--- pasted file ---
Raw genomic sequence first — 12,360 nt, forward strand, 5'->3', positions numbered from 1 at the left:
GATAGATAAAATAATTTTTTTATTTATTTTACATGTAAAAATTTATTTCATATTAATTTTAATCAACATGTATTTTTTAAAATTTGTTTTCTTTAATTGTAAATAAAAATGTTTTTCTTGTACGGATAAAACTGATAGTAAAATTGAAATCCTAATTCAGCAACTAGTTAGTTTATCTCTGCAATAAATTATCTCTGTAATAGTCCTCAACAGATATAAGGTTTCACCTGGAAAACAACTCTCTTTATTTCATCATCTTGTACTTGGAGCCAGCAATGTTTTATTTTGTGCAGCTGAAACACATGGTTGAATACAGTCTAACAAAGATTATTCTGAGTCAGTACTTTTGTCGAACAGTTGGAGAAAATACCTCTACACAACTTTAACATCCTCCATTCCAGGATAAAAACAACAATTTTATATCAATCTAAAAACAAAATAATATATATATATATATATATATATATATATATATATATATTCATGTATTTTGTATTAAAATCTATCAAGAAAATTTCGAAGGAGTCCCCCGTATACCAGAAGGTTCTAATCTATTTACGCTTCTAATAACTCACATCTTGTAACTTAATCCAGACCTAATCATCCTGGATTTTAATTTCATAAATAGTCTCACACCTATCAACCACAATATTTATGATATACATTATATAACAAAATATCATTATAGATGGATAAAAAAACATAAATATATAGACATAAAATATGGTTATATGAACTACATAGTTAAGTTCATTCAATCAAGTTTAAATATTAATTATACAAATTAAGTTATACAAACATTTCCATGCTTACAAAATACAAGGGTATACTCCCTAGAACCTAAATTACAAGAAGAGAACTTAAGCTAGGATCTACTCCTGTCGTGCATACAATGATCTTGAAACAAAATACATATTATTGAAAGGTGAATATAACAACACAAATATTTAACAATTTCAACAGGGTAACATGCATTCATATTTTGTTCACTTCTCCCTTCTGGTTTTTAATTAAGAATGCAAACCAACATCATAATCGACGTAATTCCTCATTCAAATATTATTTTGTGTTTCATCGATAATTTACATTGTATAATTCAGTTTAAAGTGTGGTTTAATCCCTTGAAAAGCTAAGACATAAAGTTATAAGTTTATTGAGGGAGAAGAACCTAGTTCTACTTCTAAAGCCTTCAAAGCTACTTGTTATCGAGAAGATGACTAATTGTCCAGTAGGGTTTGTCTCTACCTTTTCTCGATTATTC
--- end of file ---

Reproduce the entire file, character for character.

Raw genomic sequence first — 12,360 nt, forward strand, 5'->3', positions numbered from 1 at the left:
GATAGATAAAATAATTTTTTTATTTATTTTACATGTAAAAATTTATTTCATATTAATTTTAATCAACATGTATTTTTTAAAATTTGTTTTCTTTAATTGTAAATAAAAATGTTTTTCTTGTACGGATAAAACTGATAGTAAAATTGAAATCCTAATTCAGCAACTAGTTAGTTTATCTCTGCAATAAATTATCTCTGTAATAGTCCTCAACAGATATAAGGTTTCACCTGGAAAACAACTCTCTTTATTTCATCATCTTGTACTTGGAGCCAGCAATGTTTTATTTTGTGCAGCTGAAACACATGGTTGAATACAGTCTAACAAAGATTATTCTGAGTCAGTACTTTTGTCGAACAGTTGGAGAAAATACCTCTACACAACTTTAACATCCTCCATTCCAGGATAAAAACAACAATTTTATATCAATCTAAAAACAAAATAATATATATATATATATATATATATATATATATATATATATTCATGTATTTTGTATTAAAATCTATCAAGAAAATTTCGAAGGAGTCCCCCGTATACCAGAAGGTTCTAATCTATTTACGCTTCTAATAACTCACATCTTGTAACTTAATCCAGACCTAATCATCCTGGATTTTAATTTCATAAATAGTCTCACACCTATCAACCACAATATTTATGATATACATTATATAACAAAATATCATTATAGATGGATAAAAAAACATAAATATATAGACATAAAATATGGTTATATGAACTACATAGTTAAGTTCATTCAATCAAGTTTAAATATTAATTATACAAATTAAGTTATACAAACATTTCCATGCTTACAAAATACAAGGGTATACTCCCTAGAACCTAAATTACAAGAAGAGAACTTAAGCTAGGATCTACTCCTGTCGTGCATACAATGATCTTGAAACAAAATACATATTATTGAAAGGTGAATATAACAACACAAATATTTAACAATTTCAACAGGGTAACATGCATTCATATTTTGTTCACTTCTCCCTTCTGGTTTTTAATTAAGAATGCAAACCAACATCATAATCGACGTAATTCCTCATTCAAATATTATTTTGTGTTTCATCGATAATTTACATTGTATAATTCAGTTTAAAGTGTGGTTTAATCCCTTGAAAAGCTAAGACATAAAGTTATAAGTTTATTGAGGGAGAAGAACCTAGTTCTACTTCTAAAGCCTTCAAAGCTACTTGTTATCGAGAAGATGACTAATTGTCCAGTAGGGTTTGTCTCTACCTTTTCTCGATTATTC